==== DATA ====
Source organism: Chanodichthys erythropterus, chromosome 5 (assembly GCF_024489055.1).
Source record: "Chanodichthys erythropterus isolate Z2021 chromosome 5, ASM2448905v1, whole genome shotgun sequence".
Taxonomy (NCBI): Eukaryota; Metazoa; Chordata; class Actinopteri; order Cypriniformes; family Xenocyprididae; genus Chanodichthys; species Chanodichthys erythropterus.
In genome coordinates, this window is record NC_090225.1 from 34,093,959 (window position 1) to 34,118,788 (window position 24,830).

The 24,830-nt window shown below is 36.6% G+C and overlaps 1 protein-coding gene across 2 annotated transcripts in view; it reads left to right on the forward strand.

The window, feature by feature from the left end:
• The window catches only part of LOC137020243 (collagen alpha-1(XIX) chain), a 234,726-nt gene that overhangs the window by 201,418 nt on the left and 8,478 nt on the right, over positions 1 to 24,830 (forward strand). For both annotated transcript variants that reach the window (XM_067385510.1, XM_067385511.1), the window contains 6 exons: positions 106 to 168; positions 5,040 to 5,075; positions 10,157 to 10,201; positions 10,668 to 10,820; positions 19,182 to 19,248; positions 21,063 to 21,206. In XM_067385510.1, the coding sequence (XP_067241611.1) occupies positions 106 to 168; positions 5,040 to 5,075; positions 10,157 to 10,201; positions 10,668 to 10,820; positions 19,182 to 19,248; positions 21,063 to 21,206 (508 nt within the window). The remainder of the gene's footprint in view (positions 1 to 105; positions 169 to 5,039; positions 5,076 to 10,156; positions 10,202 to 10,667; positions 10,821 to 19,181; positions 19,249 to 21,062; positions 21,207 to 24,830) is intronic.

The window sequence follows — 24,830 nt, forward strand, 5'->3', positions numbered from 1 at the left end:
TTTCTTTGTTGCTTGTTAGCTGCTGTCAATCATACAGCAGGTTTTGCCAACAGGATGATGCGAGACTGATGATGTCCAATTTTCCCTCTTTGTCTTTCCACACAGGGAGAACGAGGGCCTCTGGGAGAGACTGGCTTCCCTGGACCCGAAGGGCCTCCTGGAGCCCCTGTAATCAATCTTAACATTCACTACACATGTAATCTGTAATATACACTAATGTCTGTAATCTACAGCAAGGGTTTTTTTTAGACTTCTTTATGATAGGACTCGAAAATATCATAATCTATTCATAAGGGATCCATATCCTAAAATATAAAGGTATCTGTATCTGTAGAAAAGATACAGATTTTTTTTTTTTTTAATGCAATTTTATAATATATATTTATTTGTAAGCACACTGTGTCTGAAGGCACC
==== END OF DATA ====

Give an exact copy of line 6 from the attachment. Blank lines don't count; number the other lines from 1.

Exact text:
The window, feature by feature from the left end: